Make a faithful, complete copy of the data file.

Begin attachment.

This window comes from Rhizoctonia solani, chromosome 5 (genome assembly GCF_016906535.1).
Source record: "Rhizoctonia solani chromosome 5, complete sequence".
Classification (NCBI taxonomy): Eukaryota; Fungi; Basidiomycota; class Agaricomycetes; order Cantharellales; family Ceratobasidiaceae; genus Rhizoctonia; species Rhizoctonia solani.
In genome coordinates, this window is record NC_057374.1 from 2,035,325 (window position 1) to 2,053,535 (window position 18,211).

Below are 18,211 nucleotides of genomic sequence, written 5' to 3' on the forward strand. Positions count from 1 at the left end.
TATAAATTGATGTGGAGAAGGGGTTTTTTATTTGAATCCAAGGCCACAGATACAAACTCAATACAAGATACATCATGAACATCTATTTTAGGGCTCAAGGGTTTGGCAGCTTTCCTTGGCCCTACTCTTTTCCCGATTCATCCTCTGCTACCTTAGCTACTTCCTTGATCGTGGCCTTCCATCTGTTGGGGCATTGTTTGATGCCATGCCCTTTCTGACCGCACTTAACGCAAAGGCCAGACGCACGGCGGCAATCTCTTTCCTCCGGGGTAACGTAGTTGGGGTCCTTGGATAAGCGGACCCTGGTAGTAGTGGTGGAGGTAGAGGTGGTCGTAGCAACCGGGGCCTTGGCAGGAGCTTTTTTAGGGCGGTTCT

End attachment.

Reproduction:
This window comes from Rhizoctonia solani, chromosome 5 (genome assembly GCF_016906535.1).
Source record: "Rhizoctonia solani chromosome 5, complete sequence".
Classification (NCBI taxonomy): Eukaryota; Fungi; Basidiomycota; class Agaricomycetes; order Cantharellales; family Ceratobasidiaceae; genus Rhizoctonia; species Rhizoctonia solani.
In genome coordinates, this window is record NC_057374.1 from 2,035,325 (window position 1) to 2,053,535 (window position 18,211).

Below are 18,211 nucleotides of genomic sequence, written 5' to 3' on the forward strand. Positions count from 1 at the left end.
TATAAATTGATGTGGAGAAGGGGTTTTTTATTTGAATCCAAGGCCACAGATACAAACTCAATACAAGATACATCATGAACATCTATTTTAGGGCTCAAGGGTTTGGCAGCTTTCCTTGGCCCTACTCTTTTCCCGATTCATCCTCTGCTACCTTAGCTACTTCCTTGATCGTGGCCTTCCATCTGTTGGGGCATTGTTTGATGCCATGCCCTTTCTGACCGCACTTAACGCAAAGGCCAGACGCACGGCGGCAATCTCTTTCCTCCGGGGTAACGTAGTTGGGGTCCTTGGATAAGCGGACCCTGGTAGTAGTGGTGGAGGTAGAGGTGGTCGTAGCAACCGGGGCCTTGGCAGGAGCTTTTTTAGGGCGGTTCT